Internet Service Providers

An Internet provider is a company that provides access to the Internet. The range of services and the cost can vary widely depending on geographic location and the number of Internet providers in the area.

Once the computer is connected to the Internet the user is able to do many things. They can send and receive e-mail, chat with text or voice, browse the World Wide Web and perform countless other tasks with the appropriate software.

Some common ways of connecting to the Internet include:

  • Dial up Modem
  • Internet ready cable
  • Digital Subscriber Line
  • T-1 and T-3 Lines (Simply turning on the computer that is on a network at work or school connected to the Internet.)

The Internet today, which rocketed to prominence during the late 20th century, has become important in information, trade, and communication. One of the greatest things about the Internet is that nobody really owns it. It is a global collection of networks, both big and small. There are many types of computer networks including:

  • Local-area networks (LANs): The computers are geographically close together (that is, in the same building).
  • Wide-area networks (WANs): The computers are farther apart and are connected by telephone lines or radio waves.
  • Campus-area networks (CANs): The computers are within a limited geographic area, such as a campus or military base.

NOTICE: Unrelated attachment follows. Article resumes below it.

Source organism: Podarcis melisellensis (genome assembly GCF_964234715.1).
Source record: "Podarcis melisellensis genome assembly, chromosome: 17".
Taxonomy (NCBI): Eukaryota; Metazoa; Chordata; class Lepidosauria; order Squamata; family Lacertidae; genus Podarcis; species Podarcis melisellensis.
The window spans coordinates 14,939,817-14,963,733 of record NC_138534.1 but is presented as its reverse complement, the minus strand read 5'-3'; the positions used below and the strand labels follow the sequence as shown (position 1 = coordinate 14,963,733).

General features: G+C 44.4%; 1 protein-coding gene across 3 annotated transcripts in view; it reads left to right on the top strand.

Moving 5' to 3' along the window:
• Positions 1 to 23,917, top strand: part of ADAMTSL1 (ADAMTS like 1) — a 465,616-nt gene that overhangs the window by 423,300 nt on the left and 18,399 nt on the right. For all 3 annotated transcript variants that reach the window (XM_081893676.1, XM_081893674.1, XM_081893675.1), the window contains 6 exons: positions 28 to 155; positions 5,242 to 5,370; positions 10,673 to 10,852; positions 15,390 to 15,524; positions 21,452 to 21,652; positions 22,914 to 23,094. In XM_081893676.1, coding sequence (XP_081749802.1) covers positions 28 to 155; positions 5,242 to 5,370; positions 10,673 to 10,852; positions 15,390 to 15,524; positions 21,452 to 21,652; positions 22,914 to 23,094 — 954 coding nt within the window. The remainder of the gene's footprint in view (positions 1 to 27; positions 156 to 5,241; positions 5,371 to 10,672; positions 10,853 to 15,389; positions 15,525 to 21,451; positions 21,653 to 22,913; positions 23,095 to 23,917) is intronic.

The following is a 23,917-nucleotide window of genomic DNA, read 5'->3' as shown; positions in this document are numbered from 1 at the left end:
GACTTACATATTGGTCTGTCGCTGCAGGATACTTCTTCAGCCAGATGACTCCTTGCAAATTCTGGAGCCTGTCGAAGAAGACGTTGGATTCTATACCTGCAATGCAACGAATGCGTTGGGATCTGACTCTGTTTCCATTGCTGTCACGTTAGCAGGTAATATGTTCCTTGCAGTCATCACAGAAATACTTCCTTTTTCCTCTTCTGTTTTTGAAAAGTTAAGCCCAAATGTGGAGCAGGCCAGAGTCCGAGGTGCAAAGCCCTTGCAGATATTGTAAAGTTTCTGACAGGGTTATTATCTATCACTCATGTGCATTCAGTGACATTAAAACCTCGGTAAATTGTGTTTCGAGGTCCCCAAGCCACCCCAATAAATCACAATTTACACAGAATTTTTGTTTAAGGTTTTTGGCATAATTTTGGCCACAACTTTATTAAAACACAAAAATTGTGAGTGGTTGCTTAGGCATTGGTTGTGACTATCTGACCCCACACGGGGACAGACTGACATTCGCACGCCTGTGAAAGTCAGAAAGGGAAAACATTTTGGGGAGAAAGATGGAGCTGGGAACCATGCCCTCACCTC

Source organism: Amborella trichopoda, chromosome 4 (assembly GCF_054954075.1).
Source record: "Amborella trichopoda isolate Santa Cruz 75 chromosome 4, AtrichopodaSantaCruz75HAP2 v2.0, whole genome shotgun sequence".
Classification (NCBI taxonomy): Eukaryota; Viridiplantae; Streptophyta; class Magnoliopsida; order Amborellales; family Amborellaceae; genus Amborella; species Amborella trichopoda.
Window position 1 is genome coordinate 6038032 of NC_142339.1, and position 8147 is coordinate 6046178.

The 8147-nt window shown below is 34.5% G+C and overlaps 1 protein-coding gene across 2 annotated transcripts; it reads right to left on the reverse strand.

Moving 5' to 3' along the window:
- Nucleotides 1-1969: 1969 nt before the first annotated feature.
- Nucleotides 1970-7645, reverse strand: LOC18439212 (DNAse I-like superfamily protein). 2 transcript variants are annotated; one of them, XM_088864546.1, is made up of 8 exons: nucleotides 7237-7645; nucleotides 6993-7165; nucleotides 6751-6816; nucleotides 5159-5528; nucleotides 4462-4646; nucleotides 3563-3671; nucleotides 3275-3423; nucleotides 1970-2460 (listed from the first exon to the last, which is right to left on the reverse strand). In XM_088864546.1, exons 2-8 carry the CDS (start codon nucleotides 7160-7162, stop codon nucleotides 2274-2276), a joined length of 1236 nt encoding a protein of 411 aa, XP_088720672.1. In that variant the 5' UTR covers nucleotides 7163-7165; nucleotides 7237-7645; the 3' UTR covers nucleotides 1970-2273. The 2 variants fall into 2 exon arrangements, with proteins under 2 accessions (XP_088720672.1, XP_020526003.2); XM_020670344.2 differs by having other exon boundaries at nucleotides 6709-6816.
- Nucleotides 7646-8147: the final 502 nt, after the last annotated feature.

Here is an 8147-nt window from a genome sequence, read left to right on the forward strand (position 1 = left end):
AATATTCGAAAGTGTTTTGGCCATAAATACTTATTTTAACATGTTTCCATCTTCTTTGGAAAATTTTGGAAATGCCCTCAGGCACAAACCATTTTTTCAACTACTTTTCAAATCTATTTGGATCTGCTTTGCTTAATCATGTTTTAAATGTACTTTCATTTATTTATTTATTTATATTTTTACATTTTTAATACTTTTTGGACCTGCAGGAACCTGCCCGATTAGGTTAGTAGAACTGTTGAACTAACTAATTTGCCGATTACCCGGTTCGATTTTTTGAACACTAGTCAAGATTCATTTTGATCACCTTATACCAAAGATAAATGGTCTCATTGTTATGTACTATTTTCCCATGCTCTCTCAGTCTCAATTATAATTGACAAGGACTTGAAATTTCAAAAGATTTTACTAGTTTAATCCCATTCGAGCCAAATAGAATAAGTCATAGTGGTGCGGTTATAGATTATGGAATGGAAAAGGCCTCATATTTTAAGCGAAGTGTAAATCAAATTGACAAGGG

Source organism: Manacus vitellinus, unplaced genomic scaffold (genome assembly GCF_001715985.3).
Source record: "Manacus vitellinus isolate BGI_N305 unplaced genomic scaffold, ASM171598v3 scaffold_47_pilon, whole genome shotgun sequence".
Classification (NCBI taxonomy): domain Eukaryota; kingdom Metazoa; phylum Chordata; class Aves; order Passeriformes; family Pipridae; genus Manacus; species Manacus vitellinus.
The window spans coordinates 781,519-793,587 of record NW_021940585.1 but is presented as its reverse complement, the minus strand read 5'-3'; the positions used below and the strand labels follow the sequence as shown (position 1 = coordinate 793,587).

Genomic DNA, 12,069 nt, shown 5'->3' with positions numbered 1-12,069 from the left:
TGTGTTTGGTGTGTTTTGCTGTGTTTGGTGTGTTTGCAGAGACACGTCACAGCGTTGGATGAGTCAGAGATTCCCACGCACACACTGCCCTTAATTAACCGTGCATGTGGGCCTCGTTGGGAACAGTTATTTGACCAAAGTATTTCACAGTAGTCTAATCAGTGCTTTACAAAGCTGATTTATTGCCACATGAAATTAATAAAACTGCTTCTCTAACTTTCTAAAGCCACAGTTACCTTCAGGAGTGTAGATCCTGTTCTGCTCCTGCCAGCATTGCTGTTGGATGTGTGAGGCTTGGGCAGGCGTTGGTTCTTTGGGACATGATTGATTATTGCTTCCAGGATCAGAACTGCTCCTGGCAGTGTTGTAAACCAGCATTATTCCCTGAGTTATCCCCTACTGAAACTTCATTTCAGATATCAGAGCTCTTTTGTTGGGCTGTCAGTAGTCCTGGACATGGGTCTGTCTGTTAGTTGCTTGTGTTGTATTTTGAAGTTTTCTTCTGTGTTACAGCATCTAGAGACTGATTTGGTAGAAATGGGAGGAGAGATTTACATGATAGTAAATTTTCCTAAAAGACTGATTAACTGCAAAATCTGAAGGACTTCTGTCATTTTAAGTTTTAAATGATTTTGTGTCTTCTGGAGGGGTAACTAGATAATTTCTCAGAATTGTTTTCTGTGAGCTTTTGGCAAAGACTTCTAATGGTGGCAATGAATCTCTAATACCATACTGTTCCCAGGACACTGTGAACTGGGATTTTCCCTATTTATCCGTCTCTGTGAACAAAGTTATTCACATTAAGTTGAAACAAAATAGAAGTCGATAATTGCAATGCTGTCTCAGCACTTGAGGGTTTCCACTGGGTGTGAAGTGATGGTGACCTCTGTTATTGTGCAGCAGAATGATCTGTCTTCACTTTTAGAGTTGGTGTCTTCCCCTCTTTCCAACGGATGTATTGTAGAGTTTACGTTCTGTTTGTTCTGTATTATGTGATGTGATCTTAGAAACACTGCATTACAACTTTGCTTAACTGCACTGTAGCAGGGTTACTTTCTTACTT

• Metropolitan-area networks (MANs): A data network designed for a town or city.
  • Home-area networks (HANs): A network contained within a user's home that connects a person's digital devices.

The Internet is simply a BIG bunch of these little networks connected together into a network of networks . These networks connect together in many different ways to form the single entity known as The Internet . In fact, the very name comes from this idea of interconnected networks.

Every computer that is connected to the Internet is part of a network. And every little net on the Internet communicates with every other little net using the Transmission Control Protocol/Internet Protocol (TCP/IP) language and the TCP/IP set of rules (protocols).

Home computers may use a modem and dial a local number to connect to an Internet Service Provider (ISP). Office computers may be part of a Local Area Network (LAN)), but most likely still connect to the Internet using an Internet provider that the company has contracted with. When a computer connects with the Internet service provider, that computer becomes a part of the ISP network. The ISP may then connect to a larger network and become part of their network. The Internet is simply a network of networks.

Actually, the Internet is a lot like the public switched telephone system, except that it carries tiny data packets instead of voices. Also like the phone system, the Internet covers the whole world; it's BIG business.

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